In November, Nessel agreed to cooperate in a motion to set aside a plea in the Isabella County case involving Ian Elliott, who pleaded no contest last summer to third-degree criminal sexual conduct in Isabella County and was serving a year in prison. 

The first-term attorney general also moved to dismiss charges against Larry Orr and his stepson Sean MacMaster, who were charged with two counts of first-degree criminal sexual conduct in Oakland County. At the time, Nessel said Kolodziej’s actions in the case were “tantamount to serious violations of our prosecutorial standards.”

The internal investigation led to the firing of former Special Agent Lauren Schipani because of “untruthful testimony” she gave in the MacMaster case, according to Nessel’s office.

Schipani declined comment when contacted Tuesday. 

She has filed a grievance, arguing that her termination was "arbitrary and capricious" and without "just cause," according to a copy obtained by The News. The attorney general's department is expected this month to enter arbitration with Schipani. 

MacMaster's defense attorney Alona Sharon said she was informed by the attorney general’s department that Schipani, during a hearing in the MacMaster case, exaggerated her previous experience investigating sexual assault cases. The information came after Kolodziej had resigned, but while her client still waited in jail. 

“Once everything came to light, (Nessel) and her core team worked as fast as they could to investigate and make things right,” Sharon said. “Unfortunately, that still led to two men being incarcerated for an exceedingly long time.”

Besides Schipani’s firing, John Pallas volunteered to be demoted to first assistant attorney general after the report found he failed to comply with standard office procedure and protocol.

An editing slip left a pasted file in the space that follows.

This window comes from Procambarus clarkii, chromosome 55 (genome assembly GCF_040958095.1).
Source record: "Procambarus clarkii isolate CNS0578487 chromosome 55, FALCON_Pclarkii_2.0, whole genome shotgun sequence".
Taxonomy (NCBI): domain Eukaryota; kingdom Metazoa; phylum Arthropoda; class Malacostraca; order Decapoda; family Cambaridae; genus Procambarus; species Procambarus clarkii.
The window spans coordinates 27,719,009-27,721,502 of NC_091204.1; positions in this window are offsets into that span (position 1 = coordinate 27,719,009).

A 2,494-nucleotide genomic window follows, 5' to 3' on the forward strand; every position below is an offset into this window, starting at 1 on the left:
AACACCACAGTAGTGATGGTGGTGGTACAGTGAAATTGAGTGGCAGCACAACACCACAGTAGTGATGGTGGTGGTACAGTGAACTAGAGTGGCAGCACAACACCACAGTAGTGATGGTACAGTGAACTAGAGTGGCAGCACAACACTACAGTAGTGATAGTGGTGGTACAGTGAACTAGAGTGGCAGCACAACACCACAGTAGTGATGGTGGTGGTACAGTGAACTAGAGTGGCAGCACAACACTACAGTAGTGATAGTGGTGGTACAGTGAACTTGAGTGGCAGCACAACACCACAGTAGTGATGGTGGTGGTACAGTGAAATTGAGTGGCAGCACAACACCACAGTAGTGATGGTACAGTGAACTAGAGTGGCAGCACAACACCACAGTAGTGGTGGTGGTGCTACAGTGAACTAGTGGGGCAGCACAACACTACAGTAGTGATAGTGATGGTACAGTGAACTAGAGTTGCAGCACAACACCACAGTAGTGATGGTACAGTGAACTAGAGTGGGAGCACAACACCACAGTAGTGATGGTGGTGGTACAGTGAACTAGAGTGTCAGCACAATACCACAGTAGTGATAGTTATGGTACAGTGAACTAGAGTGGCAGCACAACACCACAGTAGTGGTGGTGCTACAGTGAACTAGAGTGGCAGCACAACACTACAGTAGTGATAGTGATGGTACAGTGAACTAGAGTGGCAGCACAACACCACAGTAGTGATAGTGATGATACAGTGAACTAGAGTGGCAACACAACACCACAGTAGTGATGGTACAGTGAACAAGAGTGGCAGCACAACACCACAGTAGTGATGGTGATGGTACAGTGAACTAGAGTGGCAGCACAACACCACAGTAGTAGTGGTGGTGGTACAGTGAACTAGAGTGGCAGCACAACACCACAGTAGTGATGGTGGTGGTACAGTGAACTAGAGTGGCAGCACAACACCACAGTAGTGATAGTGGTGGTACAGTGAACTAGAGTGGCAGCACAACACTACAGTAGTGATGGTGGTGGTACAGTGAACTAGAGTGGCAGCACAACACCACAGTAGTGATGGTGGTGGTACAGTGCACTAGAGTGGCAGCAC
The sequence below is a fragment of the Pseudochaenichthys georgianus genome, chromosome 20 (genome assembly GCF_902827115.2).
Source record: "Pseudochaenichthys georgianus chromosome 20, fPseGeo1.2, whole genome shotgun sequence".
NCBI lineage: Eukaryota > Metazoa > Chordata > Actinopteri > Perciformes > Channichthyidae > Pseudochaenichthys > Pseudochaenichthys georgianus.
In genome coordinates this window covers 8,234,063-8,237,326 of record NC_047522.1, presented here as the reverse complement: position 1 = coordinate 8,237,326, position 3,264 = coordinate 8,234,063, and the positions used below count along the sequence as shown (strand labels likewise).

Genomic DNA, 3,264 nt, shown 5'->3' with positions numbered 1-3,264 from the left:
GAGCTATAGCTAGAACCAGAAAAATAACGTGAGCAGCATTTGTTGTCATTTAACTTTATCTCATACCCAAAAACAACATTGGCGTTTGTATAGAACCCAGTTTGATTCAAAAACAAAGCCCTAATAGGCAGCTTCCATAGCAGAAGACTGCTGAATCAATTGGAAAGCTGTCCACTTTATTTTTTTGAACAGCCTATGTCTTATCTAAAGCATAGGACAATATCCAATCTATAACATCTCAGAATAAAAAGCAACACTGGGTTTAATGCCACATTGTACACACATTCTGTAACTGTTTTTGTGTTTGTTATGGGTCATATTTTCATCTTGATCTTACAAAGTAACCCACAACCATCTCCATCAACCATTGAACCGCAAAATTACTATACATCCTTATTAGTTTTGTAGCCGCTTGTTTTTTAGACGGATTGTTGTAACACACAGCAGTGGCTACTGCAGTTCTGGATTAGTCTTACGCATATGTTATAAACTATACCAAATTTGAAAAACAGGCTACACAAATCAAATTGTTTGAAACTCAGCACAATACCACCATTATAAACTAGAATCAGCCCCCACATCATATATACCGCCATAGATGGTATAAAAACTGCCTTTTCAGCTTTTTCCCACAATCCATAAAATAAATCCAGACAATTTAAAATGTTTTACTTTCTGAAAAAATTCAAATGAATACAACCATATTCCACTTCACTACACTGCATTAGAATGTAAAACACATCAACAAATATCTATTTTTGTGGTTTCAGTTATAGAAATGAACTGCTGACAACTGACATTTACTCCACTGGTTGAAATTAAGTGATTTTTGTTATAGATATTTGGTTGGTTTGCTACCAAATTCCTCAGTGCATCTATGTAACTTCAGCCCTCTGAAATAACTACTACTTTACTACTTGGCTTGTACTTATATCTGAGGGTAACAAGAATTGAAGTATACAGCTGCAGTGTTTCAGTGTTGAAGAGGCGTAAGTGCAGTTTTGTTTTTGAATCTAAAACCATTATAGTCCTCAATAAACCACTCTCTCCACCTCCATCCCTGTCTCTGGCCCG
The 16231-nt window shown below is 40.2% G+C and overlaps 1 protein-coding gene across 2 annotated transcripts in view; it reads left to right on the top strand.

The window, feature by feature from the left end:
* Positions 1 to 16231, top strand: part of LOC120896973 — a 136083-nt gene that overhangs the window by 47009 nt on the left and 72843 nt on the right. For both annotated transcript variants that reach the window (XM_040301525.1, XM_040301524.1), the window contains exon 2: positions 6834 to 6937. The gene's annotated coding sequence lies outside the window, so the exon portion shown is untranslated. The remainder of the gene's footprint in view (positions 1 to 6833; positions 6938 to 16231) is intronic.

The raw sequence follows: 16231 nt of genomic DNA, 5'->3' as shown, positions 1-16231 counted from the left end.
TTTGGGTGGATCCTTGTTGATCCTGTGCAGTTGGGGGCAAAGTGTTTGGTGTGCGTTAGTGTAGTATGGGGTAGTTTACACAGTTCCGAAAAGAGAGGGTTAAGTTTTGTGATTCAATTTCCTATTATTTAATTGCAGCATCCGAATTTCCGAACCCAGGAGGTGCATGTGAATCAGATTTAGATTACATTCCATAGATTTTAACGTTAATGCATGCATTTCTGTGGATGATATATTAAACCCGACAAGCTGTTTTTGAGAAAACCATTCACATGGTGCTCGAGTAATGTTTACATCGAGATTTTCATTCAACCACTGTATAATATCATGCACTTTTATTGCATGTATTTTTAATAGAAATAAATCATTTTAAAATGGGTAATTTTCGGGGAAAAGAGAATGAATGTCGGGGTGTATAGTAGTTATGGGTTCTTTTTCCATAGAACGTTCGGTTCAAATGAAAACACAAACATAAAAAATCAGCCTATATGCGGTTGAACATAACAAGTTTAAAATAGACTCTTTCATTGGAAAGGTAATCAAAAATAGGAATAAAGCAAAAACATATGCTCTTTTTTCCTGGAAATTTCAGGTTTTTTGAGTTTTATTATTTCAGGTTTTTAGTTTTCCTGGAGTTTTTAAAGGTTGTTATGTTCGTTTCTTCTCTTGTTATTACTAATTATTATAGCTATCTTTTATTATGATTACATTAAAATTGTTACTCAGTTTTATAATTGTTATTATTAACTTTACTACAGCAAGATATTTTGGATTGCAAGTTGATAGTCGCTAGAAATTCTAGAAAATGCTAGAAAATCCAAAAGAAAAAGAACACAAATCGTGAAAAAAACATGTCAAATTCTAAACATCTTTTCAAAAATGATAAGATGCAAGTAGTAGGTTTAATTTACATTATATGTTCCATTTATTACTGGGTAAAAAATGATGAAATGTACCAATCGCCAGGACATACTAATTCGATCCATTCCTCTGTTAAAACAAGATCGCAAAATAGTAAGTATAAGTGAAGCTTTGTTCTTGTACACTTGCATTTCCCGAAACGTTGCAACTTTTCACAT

Pallas, the former criminal justice bureau chief and criminal appellate division chief, did not return an email seeking comment. 

Moody — who resigned July 22 and now works for the office of Detroit U.S. Attorney Matthew Schneider, a former Michigan chief deputy attorney general — also did not return a call and email left at her new place of work. She had served under four attorneys general and was Republican former Attorney General Bill Schuette’s chief legal counsel. 

Chief Deputy Attorney General Laura Moody.

Because she resigned about two months prior to the investigation, Moody's "conduct was not reviewed for possible disciplinary action," the department's public records response said. 

"...several other employees knew about some aspects of Mr. Kolodziej’s deviation from standard office policy,protocol or procedures," Nessel's department said. "However, because those employees notified supervisory staff — including, in some instances, the former chief of staff — formal disciplinary action was not taken against them."

Moody’s husband, Michael Moody, is division chief for the special litigation division in the Department of Attorney General and handles most utility cases. He is “invaluable” to the department, Nessel’s spokeswoman Kelly Rossman-McKinney said.